Connecticut-based Proton Onsite, which operates a fleet of ten Toyota FCHV-adv fuel cell vehicles, says that even in single digit temperatures, the FCHV-adv shows no signs of frostbite.
“We had another snow storm Tuesday night and this morning the temperature was 3 degrees,” says Mark Schiller, Proton vice president of business development. “I went out to my Toyota FCHV-adv and brushed off a foot of snow before starting the car right up. No problem.”
Unlike pure battery electric vehicles that can see reductions in driving range in extreme temperatures, fuel cell vehicles’ performance stands up to freezing temperatures. “I continue to get range of about 300 miles despite the cold and blasting the heater,” says Schiller. “The vehicle performed flawlessly.”
Air Products in Allentown tells the same story.
“Our employees have driven it to community and business-related events during one of Pennsylvania’s worst winters in recent memory,” says Nick Mittica, Air Products’ commercial manager, hydrogen energy systems. “The FCHV-adv has had great performance.”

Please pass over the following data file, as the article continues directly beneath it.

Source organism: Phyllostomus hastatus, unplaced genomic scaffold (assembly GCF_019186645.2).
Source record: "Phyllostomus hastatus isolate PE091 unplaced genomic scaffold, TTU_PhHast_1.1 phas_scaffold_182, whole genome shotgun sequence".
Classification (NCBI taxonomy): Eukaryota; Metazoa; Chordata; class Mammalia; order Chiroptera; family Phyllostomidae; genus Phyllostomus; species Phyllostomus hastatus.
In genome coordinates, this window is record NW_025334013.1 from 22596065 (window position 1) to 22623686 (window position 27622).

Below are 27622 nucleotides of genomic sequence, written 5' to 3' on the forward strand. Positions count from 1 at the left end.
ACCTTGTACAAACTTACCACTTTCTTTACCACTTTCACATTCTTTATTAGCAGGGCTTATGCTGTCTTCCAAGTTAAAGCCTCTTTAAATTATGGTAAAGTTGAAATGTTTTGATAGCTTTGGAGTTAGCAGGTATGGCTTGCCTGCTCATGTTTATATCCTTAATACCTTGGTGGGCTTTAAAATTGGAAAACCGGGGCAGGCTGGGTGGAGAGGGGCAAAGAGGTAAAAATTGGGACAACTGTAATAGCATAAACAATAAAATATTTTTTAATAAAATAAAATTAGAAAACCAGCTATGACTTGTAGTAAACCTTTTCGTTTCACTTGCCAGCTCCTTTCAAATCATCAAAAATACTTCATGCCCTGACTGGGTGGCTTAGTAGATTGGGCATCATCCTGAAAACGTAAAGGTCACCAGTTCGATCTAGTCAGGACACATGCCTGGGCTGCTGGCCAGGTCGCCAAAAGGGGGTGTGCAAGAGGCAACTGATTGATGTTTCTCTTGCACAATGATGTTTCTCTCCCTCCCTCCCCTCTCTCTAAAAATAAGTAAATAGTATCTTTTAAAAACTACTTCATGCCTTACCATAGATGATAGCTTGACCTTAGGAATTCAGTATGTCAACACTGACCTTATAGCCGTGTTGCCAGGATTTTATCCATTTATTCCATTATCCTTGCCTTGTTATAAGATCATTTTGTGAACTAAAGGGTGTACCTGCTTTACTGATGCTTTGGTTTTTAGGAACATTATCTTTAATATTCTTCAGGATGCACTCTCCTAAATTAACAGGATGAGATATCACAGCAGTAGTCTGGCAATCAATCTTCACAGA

Over the last decade, the Toyota fuel cell fleet has logged millions of miles in some of the most extreme climates on the planet. In Yellowknife, Canada, where temperatures reach -30 degrees Celsius, fuel cell engineers spent weeks verifying cold weather start up, performance and durability. In Death Valley, they verified that it also can beat the heat.
Toyota engineers are working to ensure the fuel cell vehicle can handle whatever is thrown—or blown—its way. So when it hits the road in 2015, cold-weather customers can chill out about everything but bundling up!